Gold and Climate Change

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The issue of climate change has long been politicized and the effects will be experienced by those on both sides of the political spectrum. In response, countries like China have committed to becoming carbon neutral by 2060. The U.S. has Heavy Duty Mining Trucktargeted a goal of attaining 100% carbon pollution-free electricity by 2035. These dramatic measures have left some gold investors questioning how the energy intensive nature of mining will keep pace with a changing world. A report from the World Gold Council offers some answers.

A key finding of their research shows that the emissions intensity of gold production is forecast to fall 35% by 2030. Accomplishing this decrease will require a move from conventional energy sources like diesel, coal, and heavy fuel oil to renewable resources. Those leading the charge on decarbonization will keep a close eye on mining operations given that they consume an estimated 11% of global energy.

Despite the commitment to reducing emissions there are considerable challenges ahead, namely the increasing scarcity of gold deposits. With every passing year it becomes more difficult to source new mines. As a result, there is an increased geographic dispersal of projects. This characteristic of mining today means that more projects are in remote areas leading to higher energy consumption as more resources are needed to yield a profitable output from new mines. This dynamic is a major reason why “the total energy consumption of the sector has risen approximately 23% over the last 5 years,” according to the World Gold Council.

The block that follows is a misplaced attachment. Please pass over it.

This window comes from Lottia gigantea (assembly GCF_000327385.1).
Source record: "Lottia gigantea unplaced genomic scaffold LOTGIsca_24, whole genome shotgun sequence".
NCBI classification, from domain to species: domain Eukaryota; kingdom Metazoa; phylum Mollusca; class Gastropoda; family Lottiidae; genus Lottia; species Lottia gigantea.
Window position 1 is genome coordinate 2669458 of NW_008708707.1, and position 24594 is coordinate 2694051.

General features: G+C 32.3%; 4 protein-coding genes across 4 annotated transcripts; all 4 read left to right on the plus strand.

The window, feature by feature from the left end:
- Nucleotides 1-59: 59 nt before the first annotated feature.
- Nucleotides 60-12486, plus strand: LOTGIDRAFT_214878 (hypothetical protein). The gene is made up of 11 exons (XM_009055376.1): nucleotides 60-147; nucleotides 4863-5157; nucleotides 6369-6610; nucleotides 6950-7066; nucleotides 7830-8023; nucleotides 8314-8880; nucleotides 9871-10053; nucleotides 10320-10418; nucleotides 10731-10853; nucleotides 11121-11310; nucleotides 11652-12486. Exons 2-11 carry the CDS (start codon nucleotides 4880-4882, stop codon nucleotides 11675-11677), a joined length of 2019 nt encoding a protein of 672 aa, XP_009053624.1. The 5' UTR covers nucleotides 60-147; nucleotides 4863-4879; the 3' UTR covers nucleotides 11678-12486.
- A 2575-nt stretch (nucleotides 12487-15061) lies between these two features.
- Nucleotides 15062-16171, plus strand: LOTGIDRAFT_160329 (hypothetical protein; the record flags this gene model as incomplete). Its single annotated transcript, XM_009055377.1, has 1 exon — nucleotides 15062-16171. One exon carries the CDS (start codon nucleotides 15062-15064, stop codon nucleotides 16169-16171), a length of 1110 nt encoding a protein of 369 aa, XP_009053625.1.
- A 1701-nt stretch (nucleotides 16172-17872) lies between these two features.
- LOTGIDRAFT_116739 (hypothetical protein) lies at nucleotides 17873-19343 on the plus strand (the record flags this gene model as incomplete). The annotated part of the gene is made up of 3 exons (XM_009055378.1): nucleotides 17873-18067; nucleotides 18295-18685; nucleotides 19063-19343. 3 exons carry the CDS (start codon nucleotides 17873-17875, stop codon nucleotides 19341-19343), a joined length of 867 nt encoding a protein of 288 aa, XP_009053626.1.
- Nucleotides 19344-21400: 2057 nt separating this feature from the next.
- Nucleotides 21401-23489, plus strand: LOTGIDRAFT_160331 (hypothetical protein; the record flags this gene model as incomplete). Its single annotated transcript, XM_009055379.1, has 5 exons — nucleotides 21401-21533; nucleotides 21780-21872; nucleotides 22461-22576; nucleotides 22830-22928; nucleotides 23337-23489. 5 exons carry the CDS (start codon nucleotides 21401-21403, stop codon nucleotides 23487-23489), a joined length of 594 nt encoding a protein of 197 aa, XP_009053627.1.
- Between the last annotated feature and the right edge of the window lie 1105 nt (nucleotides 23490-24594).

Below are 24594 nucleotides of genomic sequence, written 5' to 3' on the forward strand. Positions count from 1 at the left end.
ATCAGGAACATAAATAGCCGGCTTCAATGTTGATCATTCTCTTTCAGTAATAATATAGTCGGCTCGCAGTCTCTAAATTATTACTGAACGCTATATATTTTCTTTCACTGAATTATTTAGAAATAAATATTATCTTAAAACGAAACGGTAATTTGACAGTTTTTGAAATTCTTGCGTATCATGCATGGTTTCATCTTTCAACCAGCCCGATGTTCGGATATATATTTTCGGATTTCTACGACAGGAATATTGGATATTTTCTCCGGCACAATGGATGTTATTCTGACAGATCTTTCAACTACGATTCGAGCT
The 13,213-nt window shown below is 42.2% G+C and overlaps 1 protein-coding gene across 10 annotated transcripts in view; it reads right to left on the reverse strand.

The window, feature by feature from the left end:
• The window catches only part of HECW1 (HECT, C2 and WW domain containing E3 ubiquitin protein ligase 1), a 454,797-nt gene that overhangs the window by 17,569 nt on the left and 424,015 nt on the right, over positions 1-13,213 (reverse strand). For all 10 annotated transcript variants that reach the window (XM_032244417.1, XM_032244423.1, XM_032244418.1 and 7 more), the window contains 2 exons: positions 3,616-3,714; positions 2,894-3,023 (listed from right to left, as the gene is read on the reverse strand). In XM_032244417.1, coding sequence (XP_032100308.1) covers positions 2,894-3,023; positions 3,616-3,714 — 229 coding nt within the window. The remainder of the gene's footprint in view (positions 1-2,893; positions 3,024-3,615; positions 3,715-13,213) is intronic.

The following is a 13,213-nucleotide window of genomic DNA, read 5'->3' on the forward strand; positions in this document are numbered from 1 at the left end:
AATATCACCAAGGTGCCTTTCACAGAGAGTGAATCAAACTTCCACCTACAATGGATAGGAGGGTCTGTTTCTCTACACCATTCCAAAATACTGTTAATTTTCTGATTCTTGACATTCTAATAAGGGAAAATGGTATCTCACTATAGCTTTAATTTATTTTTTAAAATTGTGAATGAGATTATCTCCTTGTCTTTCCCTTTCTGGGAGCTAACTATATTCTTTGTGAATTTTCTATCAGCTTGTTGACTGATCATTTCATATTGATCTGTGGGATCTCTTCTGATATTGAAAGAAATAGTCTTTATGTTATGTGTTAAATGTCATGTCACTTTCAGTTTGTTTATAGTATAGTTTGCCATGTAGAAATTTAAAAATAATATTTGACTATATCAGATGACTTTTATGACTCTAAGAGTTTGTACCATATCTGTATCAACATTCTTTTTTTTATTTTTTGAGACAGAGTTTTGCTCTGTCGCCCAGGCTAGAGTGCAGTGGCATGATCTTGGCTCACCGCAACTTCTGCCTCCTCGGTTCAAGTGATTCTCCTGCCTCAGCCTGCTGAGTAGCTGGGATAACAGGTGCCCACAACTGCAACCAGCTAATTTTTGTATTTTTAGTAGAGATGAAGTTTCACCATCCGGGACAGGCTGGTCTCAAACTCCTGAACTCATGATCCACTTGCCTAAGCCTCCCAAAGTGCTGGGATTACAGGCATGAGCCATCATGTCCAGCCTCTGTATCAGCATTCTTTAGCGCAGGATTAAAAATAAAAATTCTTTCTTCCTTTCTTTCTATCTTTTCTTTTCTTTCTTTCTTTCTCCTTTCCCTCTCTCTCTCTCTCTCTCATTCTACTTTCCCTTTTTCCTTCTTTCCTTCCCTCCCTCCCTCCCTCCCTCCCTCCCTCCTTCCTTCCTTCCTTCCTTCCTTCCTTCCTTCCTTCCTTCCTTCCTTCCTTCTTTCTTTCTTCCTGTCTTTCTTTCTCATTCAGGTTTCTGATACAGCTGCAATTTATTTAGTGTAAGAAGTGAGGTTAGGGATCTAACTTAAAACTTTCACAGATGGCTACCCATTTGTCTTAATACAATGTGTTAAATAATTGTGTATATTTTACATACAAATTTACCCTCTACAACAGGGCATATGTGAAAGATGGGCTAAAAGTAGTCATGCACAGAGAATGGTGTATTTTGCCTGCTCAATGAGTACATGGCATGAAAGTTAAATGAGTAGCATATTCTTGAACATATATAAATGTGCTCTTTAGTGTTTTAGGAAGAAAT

Despite this rise there is reason for optimism. The same report found that of the 158 mines examined 104 were tied into the grid and that grid-sourced electricity represented more than half of the total annual power consumption. This has major implications for decarbonization given that those who do not have grid connectivity often resort to carbon-intensive resources to maintain their operations.

Meanwhile, technology is beginning to afford more creative options for sourcing gold without the need for a single drill. The world is awash in electronics that have gold components. It is estimated that only 15% of the gold within the tons of devices discarded every day is recycled. In fact, each year the world manufactures electronics that in total are home to $21 billion worth of gold and silver according to the United Nations University, a global think tank. Recent developments have led to a process in which discarded electronics can be subjected to an acid bath which leaches out the metals within and allows scientists to isolate approximately 94% of the gold dissolved from the circuit boards. It is likely that these methods of recycling gold will become more popular and more sophisticated as traditional mining faces challenges in totally moving away from carbon emissions.

Yielding gold in a carbon-free setting will require considerable effort in which numerous measures add up to meaningful change. The combination of a greater reliance on renewable energy, grid connectivity, and gold recycling can create a measurable difference.

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